suggestion above? I don't believe I tested it without the #pragma
to suppress warnings with my C++11 compiler; I'll try that later.
I guess it wouldn't: yours has more conditions, from which the
compiler can prove that it's not comparing signed and unsigned.

I'm juggling opposing forces here. Keeping the code tiny makes it
easier to understand, and its correctness easier to show. But OTOH
preventing compiler warnings (and even possibly making it faster in
some cases) is worth some amount of complexity. And actually it may
be easier to prove the correctness of your longer code: any proof
"forks" at each possibility of signed-unsigned comparison, causing
a very limited combinatorial explosion; if you're just translating
a proof into code, then the proof can be read directly from the
code (and the compiler can verify at least the consistency of the
type-algebra), so maybe it's actually easier to see that the longer
code is correct. I'll have to sleep on it.

> (also requires #including <type_traits> to actually compile) and personally
> I think I prefer this, in spite of it being longer (partly due to some
> redundancy that could be avoided by the use of a helper function), to the
> original version. But to translate this in C++11 we'd need several helper
> functions and I don't think the result would be especially clear. OTOH we
> still would at least be able to avoid disabling the warning, which is nice.
> Do you think it would make sense to attempt to translate the approach above
> to C++11 or do you dislike its verbosity so much that I shouldn't even
> bother with doing this?

Are helper functions strictly necessary, or would helper type-aliases
and helper-variables be enough? I ask because I suspect they'd be
easier to read than functions.

BTW, let me share my short-term plans for this facility. First, I asked
myself whether it should just forbid floating point; the answer is no,
because we really do have code that converts double to integral types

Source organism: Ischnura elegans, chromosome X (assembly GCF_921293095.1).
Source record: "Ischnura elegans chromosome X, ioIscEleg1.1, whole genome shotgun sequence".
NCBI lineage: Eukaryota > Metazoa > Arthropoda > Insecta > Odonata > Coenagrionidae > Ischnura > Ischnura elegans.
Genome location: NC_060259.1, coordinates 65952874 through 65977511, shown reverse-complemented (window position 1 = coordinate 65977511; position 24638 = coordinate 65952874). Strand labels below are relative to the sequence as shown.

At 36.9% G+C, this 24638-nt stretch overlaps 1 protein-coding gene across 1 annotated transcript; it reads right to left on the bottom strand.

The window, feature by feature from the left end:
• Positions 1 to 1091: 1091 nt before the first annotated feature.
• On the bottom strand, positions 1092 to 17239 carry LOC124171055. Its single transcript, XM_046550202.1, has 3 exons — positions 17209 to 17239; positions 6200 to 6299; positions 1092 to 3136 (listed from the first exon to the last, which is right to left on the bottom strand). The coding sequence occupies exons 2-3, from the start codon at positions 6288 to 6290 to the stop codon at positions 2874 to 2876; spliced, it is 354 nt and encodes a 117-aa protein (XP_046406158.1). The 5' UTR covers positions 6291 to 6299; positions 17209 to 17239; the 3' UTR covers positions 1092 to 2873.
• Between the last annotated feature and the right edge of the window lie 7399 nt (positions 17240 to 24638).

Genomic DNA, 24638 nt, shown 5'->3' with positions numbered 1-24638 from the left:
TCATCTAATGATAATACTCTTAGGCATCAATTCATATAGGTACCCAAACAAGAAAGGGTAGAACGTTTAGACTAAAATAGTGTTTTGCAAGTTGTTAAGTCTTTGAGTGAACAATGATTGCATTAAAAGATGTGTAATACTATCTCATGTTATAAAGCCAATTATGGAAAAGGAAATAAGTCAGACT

using value_cast<>(), and the whole point of bourn_cast<>() is to
replace boost::numeric_cast<>() in value_cast<>(). Then I asked myself
how hard it would be to accommodate floating types correctly, and my
initial conclusion is that it shouldn't be hard. Tentatively I conclude

- We can use bourn_cast as it is for conversion from any arithmetic
type to an integral type. A floating "From" type should behave like an
imprecise but very wide signed integral type.

- We can add just a little code inside the present function template to
take care of conversion from arithmetic type to floating type. Here's
a draft that I haven't even tried to compile yet:

              std::isnan(value))            ?  to_traits::quiet_NaN
            : (to_traits::max() < value)    ?  to_traits::infinity
            : (value < to_traits::lowest()) ? -to_traits::infinity
            : static_cast<To>(from);

That's intended to be strictly correct. In practice, it may be better
(faster) to replace the ternary-statement chain with
  return static_cast<To>(from);
for any compiler that passes all the (not yet written) unit tests.

I tried figuring out how to make it strictly correct even if is_iec_559
is false, but that way lies madness, and I don't have a VAX to test it
on anyway. I don't know why anything like this surprised me anymore, but
I was surprised to learn that standard C++ doesn't provide a portable
way to produce a negative infinity. But there's hardly a more trustworthy
source than Plauger:
who says the C++ committee wanted to defer to the IEC 559 people.